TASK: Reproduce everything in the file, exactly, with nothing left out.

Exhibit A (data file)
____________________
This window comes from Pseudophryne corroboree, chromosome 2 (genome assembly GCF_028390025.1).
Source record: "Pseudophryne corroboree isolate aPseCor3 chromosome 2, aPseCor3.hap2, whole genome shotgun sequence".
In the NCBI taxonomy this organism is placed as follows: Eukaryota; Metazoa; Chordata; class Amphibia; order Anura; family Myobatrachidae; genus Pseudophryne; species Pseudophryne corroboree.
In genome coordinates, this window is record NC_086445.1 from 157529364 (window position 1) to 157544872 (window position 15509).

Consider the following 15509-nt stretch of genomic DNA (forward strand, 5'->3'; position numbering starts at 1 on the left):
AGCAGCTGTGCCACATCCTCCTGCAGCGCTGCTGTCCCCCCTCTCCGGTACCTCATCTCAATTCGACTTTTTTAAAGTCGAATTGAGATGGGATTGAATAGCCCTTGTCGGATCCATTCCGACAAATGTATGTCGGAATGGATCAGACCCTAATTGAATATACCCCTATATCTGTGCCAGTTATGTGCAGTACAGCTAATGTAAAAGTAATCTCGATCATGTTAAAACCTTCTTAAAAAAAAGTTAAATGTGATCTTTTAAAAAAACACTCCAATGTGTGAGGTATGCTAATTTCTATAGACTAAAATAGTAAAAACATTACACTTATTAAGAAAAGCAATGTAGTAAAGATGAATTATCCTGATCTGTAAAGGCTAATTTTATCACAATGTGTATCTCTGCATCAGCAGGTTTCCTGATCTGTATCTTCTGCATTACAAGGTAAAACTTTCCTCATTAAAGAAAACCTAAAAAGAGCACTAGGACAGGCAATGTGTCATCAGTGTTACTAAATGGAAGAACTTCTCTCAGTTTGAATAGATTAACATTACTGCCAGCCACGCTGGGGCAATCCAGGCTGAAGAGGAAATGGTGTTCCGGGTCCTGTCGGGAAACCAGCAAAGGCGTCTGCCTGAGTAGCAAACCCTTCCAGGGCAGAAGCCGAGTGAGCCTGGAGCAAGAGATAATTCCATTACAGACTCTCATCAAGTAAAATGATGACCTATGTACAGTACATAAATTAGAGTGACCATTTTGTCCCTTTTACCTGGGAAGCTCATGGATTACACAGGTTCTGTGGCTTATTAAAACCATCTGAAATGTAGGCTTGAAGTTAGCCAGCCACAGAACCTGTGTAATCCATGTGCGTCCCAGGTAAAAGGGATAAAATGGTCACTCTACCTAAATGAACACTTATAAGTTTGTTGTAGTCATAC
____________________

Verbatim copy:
This window comes from Pseudophryne corroboree, chromosome 2 (genome assembly GCF_028390025.1).
Source record: "Pseudophryne corroboree isolate aPseCor3 chromosome 2, aPseCor3.hap2, whole genome shotgun sequence".
In the NCBI taxonomy this organism is placed as follows: Eukaryota; Metazoa; Chordata; class Amphibia; order Anura; family Myobatrachidae; genus Pseudophryne; species Pseudophryne corroboree.
In genome coordinates, this window is record NC_086445.1 from 157529364 (window position 1) to 157544872 (window position 15509).

Consider the following 15509-nt stretch of genomic DNA (forward strand, 5'->3'; position numbering starts at 1 on the left):
AGCAGCTGTGCCACATCCTCCTGCAGCGCTGCTGTCCCCCCTCTCCGGTACCTCATCTCAATTCGACTTTTTTAAAGTCGAATTGAGATGGGATTGAATAGCCCTTGTCGGATCCATTCCGACAAATGTATGTCGGAATGGATCAGACCCTAATTGAATATACCCCTATATCTGTGCCAGTTATGTGCAGTACAGCTAATGTAAAAGTAATCTCGATCATGTTAAAACCTTCTTAAAAAAAAGTTAAATGTGATCTTTTAAAAAAACACTCCAATGTGTGAGGTATGCTAATTTCTATAGACTAAAATAGTAAAAACATTACACTTATTAAGAAAAGCAATGTAGTAAAGATGAATTATCCTGATCTGTAAAGGCTAATTTTATCACAATGTGTATCTCTGCATCAGCAGGTTTCCTGATCTGTATCTTCTGCATTACAAGGTAAAACTTTCCTCATTAAAGAAAACCTAAAAAGAGCACTAGGACAGGCAATGTGTCATCAGTGTTACTAAATGGAAGAACTTCTCTCAGTTTGAATAGATTAACATTACTGCCAGCCACGCTGGGGCAATCCAGGCTGAAGAGGAAATGGTGTTCCGGGTCCTGTCGGGAAACCAGCAAAGGCGTCTGCCTGAGTAGCAAACCCTTCCAGGGCAGAAGCCGAGTGAGCCTGGAGCAAGAGATAATTCCATTACAGACTCTCATCAAGTAAAATGATGACCTATGTACAGTACATAAATTAGAGTGACCATTTTGTCCCTTTTACCTGGGAAGCTCATGGATTACACAGGTTCTGTGGCTTATTAAAACCATCTGAAATGTAGGCTTGAAGTTAGCCAGCCACAGAACCTGTGTAATCCATGTGCGTCCCAGGTAAAAGGGATAAAATGGTCACTCTACCTAAATGAACACTTATAAGTTTGTTGTAGTCATAC